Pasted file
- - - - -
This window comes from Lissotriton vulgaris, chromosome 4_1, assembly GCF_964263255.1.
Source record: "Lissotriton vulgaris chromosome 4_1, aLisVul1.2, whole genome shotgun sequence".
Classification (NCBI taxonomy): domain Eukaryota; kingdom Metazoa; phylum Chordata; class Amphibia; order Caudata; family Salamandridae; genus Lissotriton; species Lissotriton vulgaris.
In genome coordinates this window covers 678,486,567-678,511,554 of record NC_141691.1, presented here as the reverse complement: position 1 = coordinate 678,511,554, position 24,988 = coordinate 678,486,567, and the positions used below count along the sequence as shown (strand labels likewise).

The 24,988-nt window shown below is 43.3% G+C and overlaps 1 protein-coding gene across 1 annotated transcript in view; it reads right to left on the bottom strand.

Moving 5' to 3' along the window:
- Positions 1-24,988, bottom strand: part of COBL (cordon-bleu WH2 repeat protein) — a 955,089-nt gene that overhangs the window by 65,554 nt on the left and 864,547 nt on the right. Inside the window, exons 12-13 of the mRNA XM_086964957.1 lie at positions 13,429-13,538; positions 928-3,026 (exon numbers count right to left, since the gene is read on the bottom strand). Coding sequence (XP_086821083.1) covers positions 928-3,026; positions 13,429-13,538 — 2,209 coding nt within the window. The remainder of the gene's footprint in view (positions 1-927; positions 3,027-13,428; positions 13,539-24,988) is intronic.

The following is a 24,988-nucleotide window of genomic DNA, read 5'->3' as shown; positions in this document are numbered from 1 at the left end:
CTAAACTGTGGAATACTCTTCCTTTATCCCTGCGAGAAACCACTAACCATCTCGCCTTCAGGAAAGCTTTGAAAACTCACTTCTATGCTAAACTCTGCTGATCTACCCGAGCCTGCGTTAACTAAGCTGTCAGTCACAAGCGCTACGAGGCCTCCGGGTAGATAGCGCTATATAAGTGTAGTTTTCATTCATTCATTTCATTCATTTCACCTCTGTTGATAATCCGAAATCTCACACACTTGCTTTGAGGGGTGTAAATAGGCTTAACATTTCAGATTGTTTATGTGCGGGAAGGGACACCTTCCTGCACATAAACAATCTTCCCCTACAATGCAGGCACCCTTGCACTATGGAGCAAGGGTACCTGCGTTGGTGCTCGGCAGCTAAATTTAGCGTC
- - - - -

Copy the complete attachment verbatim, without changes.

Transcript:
This window comes from Lissotriton vulgaris, chromosome 4_1, assembly GCF_964263255.1.
Source record: "Lissotriton vulgaris chromosome 4_1, aLisVul1.2, whole genome shotgun sequence".
Classification (NCBI taxonomy): domain Eukaryota; kingdom Metazoa; phylum Chordata; class Amphibia; order Caudata; family Salamandridae; genus Lissotriton; species Lissotriton vulgaris.
In genome coordinates this window covers 678,486,567-678,511,554 of record NC_141691.1, presented here as the reverse complement: position 1 = coordinate 678,511,554, position 24,988 = coordinate 678,486,567, and the positions used below count along the sequence as shown (strand labels likewise).

The 24,988-nt window shown below is 43.3% G+C and overlaps 1 protein-coding gene across 1 annotated transcript in view; it reads right to left on the bottom strand.

Moving 5' to 3' along the window:
- Positions 1-24,988, bottom strand: part of COBL (cordon-bleu WH2 repeat protein) — a 955,089-nt gene that overhangs the window by 65,554 nt on the left and 864,547 nt on the right. Inside the window, exons 12-13 of the mRNA XM_086964957.1 lie at positions 13,429-13,538; positions 928-3,026 (exon numbers count right to left, since the gene is read on the bottom strand). Coding sequence (XP_086821083.1) covers positions 928-3,026; positions 13,429-13,538 — 2,209 coding nt within the window. The remainder of the gene's footprint in view (positions 1-927; positions 3,027-13,428; positions 13,539-24,988) is intronic.

The following is a 24,988-nucleotide window of genomic DNA, read 5'->3' as shown; positions in this document are numbered from 1 at the left end:
CTAAACTGTGGAATACTCTTCCTTTATCCCTGCGAGAAACCACTAACCATCTCGCCTTCAGGAAAGCTTTGAAAACTCACTTCTATGCTAAACTCTGCTGATCTACCCGAGCCTGCGTTAACTAAGCTGTCAGTCACAAGCGCTACGAGGCCTCCGGGTAGATAGCGCTATATAAGTGTAGTTTTCATTCATTCATTTCATTCATTTCACCTCTGTTGATAATCCGAAATCTCACACACTTGCTTTGAGGGGTGTAAATAGGCTTAACATTTCAGATTGTTTATGTGCGGGAAGGGACACCTTCCTGCACATAAACAATCTTCCCCTACAATGCAGGCACCCTTGCACTATGGAGCAAGGGTACCTGCGTTGGTGCTCGGCAGCTAAATTTAGCGTC